Women Employed

WE pursue equity for all.

aka WE   |   Chicago, IL   |  www.womenemployed.org


The mission of Women Employed is to improve the economic status of women and remove barriers to economic equity. Women Employed has one passion: to make life better for working women. We believe that all women deserve full and fair economic opportunities. That means better career options and higher pay, more opportunities for training and education, and strict enforcement of fair employment laws. Women Employed is a leading national advocate for women's economic advancement. We analyze workplace issues, educate policy makers, and build support to improve opportunities and incomes. Since 1973, Women Employed has fought to outlaw pay discrimination, pregnancy discrimination and sexual harassment and to strengthen federal equal opportunity policies and work/family benefits.

Ruling year info


President & CEO

Ms. Cherita Ellens

Main address

1 E. Wacker Drive Suite 3100

Chicago, IL 60601 USA

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Formerly known as

Women Employed Institute



NTEE code info

Civil Rights, Advocacy for Specific Groups (R20)

IRS filing requirement

This organization is required to file an IRS Form 990 or 990-EZ.

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Programs and results

What we aim to solve

SOURCE: Self-reported by organization

Founded in 1973, Women Employed's mission is to improve women's economic status and to remove barriers to economic equity. WE plays a unique role in the movement for economic equity, combining policy, advocacy and organizing approaches to create fair workplaces and to improve economic stability for low-wage adults. WE has played a leadership role in many of the most important economic advances women have made over the last four decades, opening career opportunities for women, winning stronger enforcement of equal opportunity laws, calling public attention to discriminatory workplace practices, and increasing women's participation in post-secondary education and training leading to good jobs. Building on this foundation, our current work focuses on increasing opportunities and security for the millions of women who remain in low-wage jobs.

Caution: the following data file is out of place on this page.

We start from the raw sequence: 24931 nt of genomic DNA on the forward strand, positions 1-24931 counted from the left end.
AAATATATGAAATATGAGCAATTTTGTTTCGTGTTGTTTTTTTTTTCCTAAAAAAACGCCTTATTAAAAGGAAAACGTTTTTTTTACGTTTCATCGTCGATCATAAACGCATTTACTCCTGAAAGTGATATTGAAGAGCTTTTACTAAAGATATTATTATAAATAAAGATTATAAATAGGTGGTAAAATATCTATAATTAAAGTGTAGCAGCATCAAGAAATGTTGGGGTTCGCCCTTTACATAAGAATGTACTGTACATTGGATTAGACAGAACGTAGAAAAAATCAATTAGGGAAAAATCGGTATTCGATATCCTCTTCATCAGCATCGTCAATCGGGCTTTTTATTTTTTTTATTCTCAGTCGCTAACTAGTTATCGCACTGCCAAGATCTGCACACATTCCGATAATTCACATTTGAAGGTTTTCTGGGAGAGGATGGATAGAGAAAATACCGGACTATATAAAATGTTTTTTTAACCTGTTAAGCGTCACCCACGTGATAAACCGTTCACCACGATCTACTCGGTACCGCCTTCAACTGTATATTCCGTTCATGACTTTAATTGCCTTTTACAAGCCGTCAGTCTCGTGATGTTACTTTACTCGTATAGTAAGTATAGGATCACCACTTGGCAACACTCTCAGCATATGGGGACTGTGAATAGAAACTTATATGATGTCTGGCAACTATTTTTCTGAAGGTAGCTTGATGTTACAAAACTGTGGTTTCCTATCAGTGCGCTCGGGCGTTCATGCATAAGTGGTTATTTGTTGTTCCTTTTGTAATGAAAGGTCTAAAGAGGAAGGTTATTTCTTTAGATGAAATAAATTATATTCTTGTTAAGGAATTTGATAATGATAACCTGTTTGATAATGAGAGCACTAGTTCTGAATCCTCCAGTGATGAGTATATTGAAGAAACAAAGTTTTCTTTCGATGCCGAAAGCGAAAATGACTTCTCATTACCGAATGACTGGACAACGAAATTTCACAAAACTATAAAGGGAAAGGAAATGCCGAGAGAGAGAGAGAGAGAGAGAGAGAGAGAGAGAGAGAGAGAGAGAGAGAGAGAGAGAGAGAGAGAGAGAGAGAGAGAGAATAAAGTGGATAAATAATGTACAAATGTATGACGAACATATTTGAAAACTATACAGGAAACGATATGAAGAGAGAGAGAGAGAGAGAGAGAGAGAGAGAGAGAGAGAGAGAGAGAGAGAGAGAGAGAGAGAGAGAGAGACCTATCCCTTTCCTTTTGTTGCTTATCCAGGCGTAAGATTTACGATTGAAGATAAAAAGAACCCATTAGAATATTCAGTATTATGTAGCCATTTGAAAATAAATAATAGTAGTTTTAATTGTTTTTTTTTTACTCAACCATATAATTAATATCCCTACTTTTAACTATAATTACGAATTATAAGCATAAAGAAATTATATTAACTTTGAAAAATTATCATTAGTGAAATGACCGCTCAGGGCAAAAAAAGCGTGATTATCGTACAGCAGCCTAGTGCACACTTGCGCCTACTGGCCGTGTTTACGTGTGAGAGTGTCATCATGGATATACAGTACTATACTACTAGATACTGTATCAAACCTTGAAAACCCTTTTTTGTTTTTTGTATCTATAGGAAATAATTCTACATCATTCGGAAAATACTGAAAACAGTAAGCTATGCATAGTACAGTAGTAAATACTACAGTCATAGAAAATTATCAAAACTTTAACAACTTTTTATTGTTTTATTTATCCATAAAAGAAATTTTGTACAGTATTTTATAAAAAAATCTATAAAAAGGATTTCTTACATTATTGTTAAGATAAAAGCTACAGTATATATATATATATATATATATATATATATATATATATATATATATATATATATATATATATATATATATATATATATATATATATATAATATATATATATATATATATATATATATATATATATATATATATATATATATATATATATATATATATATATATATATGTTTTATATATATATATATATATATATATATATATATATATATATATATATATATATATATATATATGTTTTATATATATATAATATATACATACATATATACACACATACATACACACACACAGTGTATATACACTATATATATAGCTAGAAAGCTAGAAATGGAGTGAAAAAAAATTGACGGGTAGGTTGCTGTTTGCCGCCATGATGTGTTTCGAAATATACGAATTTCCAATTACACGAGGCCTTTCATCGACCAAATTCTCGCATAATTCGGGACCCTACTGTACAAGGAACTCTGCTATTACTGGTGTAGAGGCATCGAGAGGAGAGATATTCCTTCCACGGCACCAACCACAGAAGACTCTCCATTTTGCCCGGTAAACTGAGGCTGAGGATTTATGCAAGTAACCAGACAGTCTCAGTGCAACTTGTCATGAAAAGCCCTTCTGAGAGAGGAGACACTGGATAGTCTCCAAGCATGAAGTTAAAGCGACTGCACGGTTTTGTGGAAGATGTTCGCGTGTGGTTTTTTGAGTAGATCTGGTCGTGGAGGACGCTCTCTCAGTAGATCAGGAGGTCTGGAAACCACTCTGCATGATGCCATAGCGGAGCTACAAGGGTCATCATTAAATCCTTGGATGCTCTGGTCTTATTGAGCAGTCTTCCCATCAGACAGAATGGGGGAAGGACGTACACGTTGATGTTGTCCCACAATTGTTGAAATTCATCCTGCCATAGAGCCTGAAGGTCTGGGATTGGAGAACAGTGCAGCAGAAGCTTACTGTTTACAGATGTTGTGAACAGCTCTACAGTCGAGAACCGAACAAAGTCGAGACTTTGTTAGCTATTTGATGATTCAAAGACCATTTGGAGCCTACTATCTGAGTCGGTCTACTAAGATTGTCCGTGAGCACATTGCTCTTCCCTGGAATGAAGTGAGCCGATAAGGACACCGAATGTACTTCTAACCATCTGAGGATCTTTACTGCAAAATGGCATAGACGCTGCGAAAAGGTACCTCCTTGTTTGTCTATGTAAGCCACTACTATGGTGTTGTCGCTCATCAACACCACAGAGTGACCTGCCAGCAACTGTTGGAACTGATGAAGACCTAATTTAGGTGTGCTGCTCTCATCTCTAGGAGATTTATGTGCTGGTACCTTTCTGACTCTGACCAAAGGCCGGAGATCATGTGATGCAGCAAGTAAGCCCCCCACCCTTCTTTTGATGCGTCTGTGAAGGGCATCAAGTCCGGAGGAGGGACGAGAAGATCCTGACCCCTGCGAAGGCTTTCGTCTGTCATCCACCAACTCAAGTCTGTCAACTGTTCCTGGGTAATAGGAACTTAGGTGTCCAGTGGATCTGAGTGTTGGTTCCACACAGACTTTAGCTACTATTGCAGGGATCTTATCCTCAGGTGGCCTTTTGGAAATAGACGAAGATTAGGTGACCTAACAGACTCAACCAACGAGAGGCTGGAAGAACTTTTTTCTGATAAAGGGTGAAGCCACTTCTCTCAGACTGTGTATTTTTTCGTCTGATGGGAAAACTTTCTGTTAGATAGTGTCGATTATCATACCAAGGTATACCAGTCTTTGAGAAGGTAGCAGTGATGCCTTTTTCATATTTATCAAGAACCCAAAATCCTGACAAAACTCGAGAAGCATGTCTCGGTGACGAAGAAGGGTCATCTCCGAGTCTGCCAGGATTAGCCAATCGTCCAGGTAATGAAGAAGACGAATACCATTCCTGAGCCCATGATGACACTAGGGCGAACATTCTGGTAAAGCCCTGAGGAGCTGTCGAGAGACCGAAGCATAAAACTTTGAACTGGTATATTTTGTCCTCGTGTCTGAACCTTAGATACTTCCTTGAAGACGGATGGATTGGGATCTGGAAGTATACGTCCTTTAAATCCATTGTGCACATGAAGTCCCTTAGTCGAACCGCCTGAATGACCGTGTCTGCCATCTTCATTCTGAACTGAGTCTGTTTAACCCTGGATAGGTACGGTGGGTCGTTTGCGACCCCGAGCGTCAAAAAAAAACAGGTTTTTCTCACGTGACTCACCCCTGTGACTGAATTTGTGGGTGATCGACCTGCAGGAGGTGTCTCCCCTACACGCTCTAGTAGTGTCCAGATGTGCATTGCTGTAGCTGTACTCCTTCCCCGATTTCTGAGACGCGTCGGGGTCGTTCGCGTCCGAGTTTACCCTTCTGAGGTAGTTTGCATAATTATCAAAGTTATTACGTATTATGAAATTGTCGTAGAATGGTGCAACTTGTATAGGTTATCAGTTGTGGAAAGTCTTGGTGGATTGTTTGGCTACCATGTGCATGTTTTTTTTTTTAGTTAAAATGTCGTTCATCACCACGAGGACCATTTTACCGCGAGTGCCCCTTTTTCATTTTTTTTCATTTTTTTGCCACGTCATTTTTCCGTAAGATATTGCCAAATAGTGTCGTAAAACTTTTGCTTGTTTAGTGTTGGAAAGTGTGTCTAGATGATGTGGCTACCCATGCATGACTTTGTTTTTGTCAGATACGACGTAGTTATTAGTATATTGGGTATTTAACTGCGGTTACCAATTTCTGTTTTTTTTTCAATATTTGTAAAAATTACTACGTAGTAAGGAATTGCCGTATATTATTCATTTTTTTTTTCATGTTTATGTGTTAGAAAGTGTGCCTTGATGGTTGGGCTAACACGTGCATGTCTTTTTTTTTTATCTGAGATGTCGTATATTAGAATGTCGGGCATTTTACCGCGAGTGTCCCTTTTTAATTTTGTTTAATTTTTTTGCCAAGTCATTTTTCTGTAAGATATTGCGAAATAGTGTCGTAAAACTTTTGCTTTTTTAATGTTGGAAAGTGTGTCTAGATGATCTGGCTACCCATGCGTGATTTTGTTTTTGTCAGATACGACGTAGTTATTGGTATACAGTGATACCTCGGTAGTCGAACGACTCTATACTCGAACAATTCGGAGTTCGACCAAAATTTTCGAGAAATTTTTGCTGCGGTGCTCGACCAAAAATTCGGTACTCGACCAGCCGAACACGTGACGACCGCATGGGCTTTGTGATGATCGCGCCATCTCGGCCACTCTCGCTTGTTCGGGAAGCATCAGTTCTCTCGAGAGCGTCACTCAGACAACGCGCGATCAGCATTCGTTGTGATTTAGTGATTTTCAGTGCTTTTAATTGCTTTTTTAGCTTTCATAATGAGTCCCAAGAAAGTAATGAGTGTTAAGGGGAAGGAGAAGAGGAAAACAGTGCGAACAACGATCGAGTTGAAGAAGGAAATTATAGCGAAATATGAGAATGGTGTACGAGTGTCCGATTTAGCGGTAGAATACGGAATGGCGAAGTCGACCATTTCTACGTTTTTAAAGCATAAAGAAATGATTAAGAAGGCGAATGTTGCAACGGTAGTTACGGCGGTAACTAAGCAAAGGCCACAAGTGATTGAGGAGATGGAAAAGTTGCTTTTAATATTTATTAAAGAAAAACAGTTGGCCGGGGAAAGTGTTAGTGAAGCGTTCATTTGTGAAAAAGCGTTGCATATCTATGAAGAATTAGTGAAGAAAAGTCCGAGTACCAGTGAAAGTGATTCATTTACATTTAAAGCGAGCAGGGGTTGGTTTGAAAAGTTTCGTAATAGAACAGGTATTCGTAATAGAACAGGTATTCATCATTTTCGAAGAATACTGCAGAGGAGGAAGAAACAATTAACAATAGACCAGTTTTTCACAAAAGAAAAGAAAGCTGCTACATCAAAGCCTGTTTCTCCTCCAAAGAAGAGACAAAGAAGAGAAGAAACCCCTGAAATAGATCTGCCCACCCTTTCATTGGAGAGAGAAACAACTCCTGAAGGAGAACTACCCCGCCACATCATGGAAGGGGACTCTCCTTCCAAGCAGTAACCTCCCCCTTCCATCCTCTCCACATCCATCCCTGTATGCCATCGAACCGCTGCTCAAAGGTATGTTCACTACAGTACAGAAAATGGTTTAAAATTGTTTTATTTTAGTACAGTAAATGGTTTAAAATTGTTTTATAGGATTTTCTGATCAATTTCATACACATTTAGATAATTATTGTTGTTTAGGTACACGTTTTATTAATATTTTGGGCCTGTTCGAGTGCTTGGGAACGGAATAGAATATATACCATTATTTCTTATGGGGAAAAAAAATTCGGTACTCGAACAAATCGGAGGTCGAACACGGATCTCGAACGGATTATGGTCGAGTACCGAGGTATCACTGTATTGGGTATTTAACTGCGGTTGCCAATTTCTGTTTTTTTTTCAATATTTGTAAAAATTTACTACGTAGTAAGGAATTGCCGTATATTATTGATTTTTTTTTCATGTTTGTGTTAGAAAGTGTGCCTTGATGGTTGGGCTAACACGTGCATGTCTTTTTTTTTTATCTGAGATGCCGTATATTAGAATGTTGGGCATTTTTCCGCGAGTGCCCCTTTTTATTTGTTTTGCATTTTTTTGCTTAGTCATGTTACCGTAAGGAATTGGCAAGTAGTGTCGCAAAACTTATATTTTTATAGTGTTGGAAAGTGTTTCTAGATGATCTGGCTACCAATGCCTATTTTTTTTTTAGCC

Our programs

SOURCE: Self-reported by organization

What are the organization's current programs, how do they measure success, and who do the programs serve?

Financial Aid

Financial Aid Funding is Critical. Many working adults yearn to return to school to gain skills for new careers that provide a better life for themselves and their families. In addition to tuition, adult students must pay for books, rent, bills, childcare, and transportation.

For most working adults, financial aid is the only way to return to school. Thousands of Illinois workers rely on Monetary Award Program (MAP) grants. Nationally, nearly 10 million students receive needed Pell grants every year. Yet in the face of state and federal budget shortfalls, financial aid programs like MAP and Pell are chronically underfunded and constantly threatened by budget cuts.
Women Employed is the leading advocate in Illinois for financial aid to help low-income students achieve their dreams. We lead the charge to make sure funding streams like MAP and Pell are available to students who need them.

We have helped win tens of millions of dollars of vital student assistance, making college more accessible to more than 200,000 low-income Illinois students. We spur policymakers to address the crisis of college affordability. We mobilize students and others to raise their voices and share their stories, urging legislators to make financial aid a top priority.

Population(s) Served
Women and girls